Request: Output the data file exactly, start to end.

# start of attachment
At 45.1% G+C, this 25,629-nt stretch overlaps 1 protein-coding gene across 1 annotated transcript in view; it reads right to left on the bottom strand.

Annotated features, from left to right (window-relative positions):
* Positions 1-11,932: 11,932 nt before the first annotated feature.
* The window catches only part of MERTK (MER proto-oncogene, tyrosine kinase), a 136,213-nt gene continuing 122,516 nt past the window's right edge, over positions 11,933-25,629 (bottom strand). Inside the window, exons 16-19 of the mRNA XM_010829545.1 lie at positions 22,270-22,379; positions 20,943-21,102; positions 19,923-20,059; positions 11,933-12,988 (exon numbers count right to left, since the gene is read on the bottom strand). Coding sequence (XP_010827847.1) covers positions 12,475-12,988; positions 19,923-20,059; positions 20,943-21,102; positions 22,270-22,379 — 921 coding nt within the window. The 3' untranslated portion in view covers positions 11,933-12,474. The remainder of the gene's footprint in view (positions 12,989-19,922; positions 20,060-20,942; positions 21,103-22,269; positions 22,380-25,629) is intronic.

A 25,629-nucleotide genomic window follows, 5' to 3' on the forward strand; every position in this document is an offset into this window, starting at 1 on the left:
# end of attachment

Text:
At 45.1% G+C, this 25,629-nt stretch overlaps 1 protein-coding gene across 1 annotated transcript in view; it reads right to left on the bottom strand.

Annotated features, from left to right (window-relative positions):
* Positions 1-11,932: 11,932 nt before the first annotated feature.
* The window catches only part of MERTK (MER proto-oncogene, tyrosine kinase), a 136,213-nt gene continuing 122,516 nt past the window's right edge, over positions 11,933-25,629 (bottom strand). Inside the window, exons 16-19 of the mRNA XM_010829545.1 lie at positions 22,270-22,379; positions 20,943-21,102; positions 19,923-20,059; positions 11,933-12,988 (exon numbers count right to left, since the gene is read on the bottom strand). Coding sequence (XP_010827847.1) covers positions 12,475-12,988; positions 19,923-20,059; positions 20,943-21,102; positions 22,270-22,379 — 921 coding nt within the window. The 3' untranslated portion in view covers positions 11,933-12,474. The remainder of the gene's footprint in view (positions 12,989-19,922; positions 20,060-20,942; positions 21,103-22,269; positions 22,380-25,629) is intronic.

A 25,629-nucleotide genomic window follows, 5' to 3' on the forward strand; every position in this document is an offset into this window, starting at 1 on the left: